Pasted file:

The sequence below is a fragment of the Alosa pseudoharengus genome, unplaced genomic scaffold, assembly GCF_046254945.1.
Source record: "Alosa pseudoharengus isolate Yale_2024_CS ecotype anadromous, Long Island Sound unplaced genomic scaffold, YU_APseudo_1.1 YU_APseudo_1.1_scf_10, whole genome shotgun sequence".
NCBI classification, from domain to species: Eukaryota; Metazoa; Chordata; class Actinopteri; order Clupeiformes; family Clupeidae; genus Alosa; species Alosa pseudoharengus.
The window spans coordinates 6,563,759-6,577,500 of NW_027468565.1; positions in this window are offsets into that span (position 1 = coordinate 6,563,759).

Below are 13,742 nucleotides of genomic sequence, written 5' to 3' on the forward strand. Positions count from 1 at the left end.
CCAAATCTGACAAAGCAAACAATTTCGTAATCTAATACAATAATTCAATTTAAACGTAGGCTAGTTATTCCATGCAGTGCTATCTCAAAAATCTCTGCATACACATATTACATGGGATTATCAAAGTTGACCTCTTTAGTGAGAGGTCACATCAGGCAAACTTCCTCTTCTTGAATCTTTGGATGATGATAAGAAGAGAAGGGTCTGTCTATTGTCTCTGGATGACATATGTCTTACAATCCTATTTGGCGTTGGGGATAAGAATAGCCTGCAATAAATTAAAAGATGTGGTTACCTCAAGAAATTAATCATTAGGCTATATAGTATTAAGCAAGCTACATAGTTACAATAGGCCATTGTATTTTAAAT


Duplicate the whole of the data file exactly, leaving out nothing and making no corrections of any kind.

The sequence below is a fragment of the Alosa pseudoharengus genome, unplaced genomic scaffold, assembly GCF_046254945.1.
Source record: "Alosa pseudoharengus isolate Yale_2024_CS ecotype anadromous, Long Island Sound unplaced genomic scaffold, YU_APseudo_1.1 YU_APseudo_1.1_scf_10, whole genome shotgun sequence".
NCBI classification, from domain to species: Eukaryota; Metazoa; Chordata; class Actinopteri; order Clupeiformes; family Clupeidae; genus Alosa; species Alosa pseudoharengus.
The window spans coordinates 6,563,759-6,577,500 of NW_027468565.1; positions in this window are offsets into that span (position 1 = coordinate 6,563,759).

Below are 13,742 nucleotides of genomic sequence, written 5' to 3' on the forward strand. Positions count from 1 at the left end.
CCAAATCTGACAAAGCAAACAATTTCGTAATCTAATACAATAATTCAATTTAAACGTAGGCTAGTTATTCCATGCAGTGCTATCTCAAAAATCTCTGCATACACATATTACATGGGATTATCAAAGTTGACCTCTTTAGTGAGAGGTCACATCAGGCAAACTTCCTCTTCTTGAATCTTTGGATGATGATAAGAAGAGAAGGGTCTGTCTATTGTCTCTGGATGACATATGTCTTACAATCCTATTTGGCGTTGGGGATAAGAATAGCCTGCAATAAATTAAAAGATGTGGTTACCTCAAGAAATTAATCATTAGGCTATATAGTATTAAGCAAGCTACATAGTTACAATAGGCCATTGTATTTTAAAT